The housing needs of many people with severe mental health problems living in London are not being met due to a damaging postcode lottery, says The King's Fund report.
Housing for Londoners with Mental Health Needs, by Kathleen Boyle and Chris Jenkins, says there are severe variations in the amount of specialist housing available to people with mental health problems in different London boroughs which bear no relationship to need.
The report reveals the amount of specialist housing provided by housing associations for Londoners has remained static since the 1997 The King's Fund Inquiry into London's mental health. It also shows people living in supported housing have more complex needs than five years ago.
Kathleen Boyle said:
'Housing is central to mental health services, but the majority of homes are concentrated within inner London boroughs and many outer London boroughs are missing out. Overall, the supply of specialist housing is inadequate and the quality available is often poor.
'The situation is compounded as providers of specialist housing are often reluctant to accept people with the most complex mental health problems. This means that people with severe mental illness, particularly those with dual diagnosis of mental illness and substance misuse, find it difficult to find housing with support.'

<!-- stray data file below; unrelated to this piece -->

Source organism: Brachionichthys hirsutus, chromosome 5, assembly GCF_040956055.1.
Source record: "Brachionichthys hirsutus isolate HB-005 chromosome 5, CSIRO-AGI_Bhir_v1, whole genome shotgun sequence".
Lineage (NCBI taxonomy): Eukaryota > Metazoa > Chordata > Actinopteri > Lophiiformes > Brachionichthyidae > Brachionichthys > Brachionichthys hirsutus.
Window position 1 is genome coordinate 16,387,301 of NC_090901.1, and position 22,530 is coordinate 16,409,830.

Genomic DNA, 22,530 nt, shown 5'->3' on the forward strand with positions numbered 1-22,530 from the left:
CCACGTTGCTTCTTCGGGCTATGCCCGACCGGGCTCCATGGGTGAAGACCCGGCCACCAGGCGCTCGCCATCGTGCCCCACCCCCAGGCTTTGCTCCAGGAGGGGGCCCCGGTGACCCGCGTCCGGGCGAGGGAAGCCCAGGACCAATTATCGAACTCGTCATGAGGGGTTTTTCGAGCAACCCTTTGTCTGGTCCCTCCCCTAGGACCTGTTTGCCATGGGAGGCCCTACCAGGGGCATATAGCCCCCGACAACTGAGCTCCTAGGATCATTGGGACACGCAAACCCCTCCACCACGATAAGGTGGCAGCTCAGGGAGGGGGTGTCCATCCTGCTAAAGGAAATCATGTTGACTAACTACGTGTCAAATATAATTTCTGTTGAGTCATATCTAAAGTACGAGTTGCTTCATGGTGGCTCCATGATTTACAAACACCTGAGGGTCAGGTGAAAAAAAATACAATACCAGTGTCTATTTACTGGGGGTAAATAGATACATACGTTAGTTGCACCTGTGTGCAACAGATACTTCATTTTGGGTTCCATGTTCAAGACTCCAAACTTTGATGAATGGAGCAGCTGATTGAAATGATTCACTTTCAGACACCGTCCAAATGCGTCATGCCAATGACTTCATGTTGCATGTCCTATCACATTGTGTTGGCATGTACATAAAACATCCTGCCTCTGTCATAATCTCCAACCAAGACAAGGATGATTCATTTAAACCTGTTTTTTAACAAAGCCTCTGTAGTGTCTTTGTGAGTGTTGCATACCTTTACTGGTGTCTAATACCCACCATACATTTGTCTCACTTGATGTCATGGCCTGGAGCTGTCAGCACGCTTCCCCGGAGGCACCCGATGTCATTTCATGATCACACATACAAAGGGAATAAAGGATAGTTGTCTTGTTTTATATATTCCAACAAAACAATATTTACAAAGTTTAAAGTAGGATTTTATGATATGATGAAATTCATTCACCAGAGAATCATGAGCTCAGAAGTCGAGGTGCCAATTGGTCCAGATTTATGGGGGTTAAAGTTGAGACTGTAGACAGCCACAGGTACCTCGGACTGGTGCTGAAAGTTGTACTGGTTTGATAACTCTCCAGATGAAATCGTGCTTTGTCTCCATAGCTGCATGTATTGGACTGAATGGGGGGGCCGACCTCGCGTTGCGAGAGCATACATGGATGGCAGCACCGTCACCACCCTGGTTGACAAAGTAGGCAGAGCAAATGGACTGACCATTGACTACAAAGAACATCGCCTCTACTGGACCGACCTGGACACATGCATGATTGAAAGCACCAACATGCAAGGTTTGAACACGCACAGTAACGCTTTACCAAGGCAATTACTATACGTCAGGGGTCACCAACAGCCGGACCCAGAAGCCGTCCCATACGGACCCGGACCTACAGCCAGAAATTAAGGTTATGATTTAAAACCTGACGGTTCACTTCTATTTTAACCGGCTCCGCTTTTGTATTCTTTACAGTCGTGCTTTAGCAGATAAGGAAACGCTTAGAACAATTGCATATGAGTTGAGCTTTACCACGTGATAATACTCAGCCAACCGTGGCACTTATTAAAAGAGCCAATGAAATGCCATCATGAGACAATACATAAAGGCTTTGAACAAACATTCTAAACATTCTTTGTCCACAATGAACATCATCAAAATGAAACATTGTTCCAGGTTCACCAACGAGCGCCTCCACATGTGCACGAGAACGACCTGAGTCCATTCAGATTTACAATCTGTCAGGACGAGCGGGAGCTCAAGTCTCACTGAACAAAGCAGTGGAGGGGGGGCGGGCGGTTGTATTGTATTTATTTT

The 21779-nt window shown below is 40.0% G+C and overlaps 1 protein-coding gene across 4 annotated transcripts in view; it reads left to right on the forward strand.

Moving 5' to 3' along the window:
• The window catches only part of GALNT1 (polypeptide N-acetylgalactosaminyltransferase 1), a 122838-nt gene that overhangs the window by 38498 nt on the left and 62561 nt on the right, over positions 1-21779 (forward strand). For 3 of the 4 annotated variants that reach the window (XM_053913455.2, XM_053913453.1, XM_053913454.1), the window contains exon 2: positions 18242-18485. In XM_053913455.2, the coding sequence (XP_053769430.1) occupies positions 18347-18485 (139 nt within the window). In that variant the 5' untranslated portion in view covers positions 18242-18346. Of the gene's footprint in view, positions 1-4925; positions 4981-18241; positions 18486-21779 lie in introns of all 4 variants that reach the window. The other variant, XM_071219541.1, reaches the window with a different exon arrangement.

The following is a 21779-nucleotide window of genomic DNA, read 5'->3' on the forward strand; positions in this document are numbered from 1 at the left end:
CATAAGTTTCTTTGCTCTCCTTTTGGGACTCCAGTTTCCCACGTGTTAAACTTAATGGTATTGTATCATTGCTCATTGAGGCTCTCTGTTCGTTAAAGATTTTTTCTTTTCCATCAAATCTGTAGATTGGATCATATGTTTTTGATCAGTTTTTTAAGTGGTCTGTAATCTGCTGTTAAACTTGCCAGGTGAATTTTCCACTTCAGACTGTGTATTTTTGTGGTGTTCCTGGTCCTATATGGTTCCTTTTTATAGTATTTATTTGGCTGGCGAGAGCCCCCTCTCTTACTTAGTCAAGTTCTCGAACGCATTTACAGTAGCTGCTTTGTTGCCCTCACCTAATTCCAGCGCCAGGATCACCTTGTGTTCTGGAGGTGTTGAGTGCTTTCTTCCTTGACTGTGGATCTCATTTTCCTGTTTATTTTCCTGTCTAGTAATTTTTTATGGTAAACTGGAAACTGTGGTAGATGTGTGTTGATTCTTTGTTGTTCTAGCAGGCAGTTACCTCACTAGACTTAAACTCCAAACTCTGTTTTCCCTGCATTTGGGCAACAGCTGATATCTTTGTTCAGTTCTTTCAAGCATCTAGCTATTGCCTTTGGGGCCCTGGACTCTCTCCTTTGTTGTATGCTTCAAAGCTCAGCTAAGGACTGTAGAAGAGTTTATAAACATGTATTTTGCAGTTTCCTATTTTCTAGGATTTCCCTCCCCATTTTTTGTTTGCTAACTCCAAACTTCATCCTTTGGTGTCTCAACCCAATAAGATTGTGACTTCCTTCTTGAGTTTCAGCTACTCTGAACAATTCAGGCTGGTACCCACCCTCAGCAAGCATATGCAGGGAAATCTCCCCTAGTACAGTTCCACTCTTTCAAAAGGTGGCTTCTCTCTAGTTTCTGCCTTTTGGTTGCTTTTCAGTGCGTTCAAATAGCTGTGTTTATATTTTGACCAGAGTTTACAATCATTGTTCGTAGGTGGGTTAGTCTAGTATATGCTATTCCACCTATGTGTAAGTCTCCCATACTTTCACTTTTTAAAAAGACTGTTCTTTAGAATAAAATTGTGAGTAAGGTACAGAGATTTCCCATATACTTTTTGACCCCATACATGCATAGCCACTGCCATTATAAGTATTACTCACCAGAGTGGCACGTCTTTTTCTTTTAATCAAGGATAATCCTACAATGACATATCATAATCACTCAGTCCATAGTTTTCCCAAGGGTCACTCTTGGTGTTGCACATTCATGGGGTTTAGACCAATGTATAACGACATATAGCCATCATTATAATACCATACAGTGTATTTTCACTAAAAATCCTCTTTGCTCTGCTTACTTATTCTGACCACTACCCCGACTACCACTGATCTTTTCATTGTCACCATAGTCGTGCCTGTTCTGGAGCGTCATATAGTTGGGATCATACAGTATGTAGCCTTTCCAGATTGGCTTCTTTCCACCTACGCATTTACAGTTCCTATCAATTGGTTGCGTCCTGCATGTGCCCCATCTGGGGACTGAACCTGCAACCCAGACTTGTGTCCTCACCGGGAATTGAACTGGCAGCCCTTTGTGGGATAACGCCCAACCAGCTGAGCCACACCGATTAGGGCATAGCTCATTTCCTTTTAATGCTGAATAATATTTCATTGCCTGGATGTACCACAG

Housing for Londoners with Mental Health Needs calls for better co-ordination of the government's Supporting People initiative between London boroughs, and urges London's eight 'excellent' boroughs to remain voluntarily within the Supporting People system for three years.
Notes to editors:
Housing for Londoners with Mental Health Needs: A review of recent developments is by Kathleen Boyle and Chris Jenkins..
The report is one of a series being produced in 2003 as part of the King's Fund Mental Health Inquiry. The Inquiry aims to assess whether London mental health and mental health services have improved over the last five years. In 1997 the King's Fund produced a report entitled London's Mental Health, describing services in inner London 'that cannot be sustained'. The current Inquiry asks what, if anything, has changed since then, as well as tackling some new questions. The findings will be published later this year.
For review copies or interviews with the authors, please contact Daniel Reynolds on 020 7307 2581 or 07831 554927.